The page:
It’s hot outside! In fact, last year was the second hottest in recorded U.S. history and the hottest in 75 years, and this year isn’t much cooler. In some parts of the country, May temperatures reached triple digits. Even the NBA champions are associated with the rising temperatures.
While the summertime is mostly associated with having fun in the sun, for many people working outside this time of year can be very dangerous. According to the U.S. Department of Labor, there were more than 15,000 reports of heat-related illnesses at work between 2003 and 2009 with nearly 300 of those resulting in death. Don’t let the sun sabotage your ability to work. Here are three things you can do to keep yourself healthy during the summer months.
Get Some Cool Fuel
One of the most important things to remember when working long hours in the heat is to remain hydrated. Drinking plenty of fluids will not only keep you from getting heat stroke, cramps, or exhaustion, but it will also help prevent workplace injuries. Try freezing large refillable bottles of water overnight and taking them to work the next morning. They will stay cold all day and keep you hydrated when you need it the most.
You should also be wary of drinks with a high concentration of sugar, alcohol, or caffeine. Those types of drink will not keep you hydrated as long, and in some cases they will increase the rate of dehydration. Also, try avoiding eating foods high in protein, like meat, that increase metabolic heat production, which increases water loss.
Mind Your Medicine
Some medicines have negative reactions with extreme heat or sunlight. Make sure you’re aware of what medicines you take and the warnings that come with them. If you’re taking medication, check with your doctor for any that have negative side effects when you’re working in the heat. Discuss safer alternatives or other strategies for avoiding negative effects. You should also talk to your doctor about your working conditions whenever receiving medicine.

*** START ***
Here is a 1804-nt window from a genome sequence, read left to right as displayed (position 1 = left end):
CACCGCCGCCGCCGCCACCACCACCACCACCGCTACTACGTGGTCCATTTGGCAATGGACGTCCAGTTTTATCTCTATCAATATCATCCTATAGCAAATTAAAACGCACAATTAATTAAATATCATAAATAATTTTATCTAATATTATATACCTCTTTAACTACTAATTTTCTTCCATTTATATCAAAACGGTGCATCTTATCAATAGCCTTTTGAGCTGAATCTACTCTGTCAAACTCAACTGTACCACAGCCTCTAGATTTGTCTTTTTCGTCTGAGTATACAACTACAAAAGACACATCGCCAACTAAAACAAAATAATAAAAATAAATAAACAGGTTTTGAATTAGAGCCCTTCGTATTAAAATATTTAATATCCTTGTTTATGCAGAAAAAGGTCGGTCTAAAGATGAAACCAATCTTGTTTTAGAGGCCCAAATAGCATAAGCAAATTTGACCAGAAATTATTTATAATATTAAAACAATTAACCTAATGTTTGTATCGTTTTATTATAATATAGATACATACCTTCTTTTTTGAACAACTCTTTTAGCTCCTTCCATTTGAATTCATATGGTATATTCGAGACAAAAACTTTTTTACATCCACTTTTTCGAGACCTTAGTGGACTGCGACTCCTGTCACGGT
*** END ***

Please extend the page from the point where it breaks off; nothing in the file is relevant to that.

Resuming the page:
Get a Shield for the Sun
You may think that because of the heat, you should wear summer clothing like shorts and tank tops, but that isn’t the case. When your skin is exposed to the sun’s ultraviolet radiation for extended periods of time it can cause a painful sunburn which can contribute to skin cancer risks. Try wearing long sleeve, loose-fitting clothing and a hat with a brim to shield you from harmful rays. Wear lightly-colored or white clothing when working in the heat because lighter colors reflect light better and don’t get as hot as easily. If you have to work outside with exposed skin, remember to regularly apply sunscreen.
Working in the heat all day can be dangerous if you don’t take care of yourself. If you’re interested in learning more about how to identify and avoid heat-related illnesses, you can check out the U.S. Occupational Safety and Health Administration’s resource page on beating the heat. What are some tricks you’ve developed to help beat the heat this summer?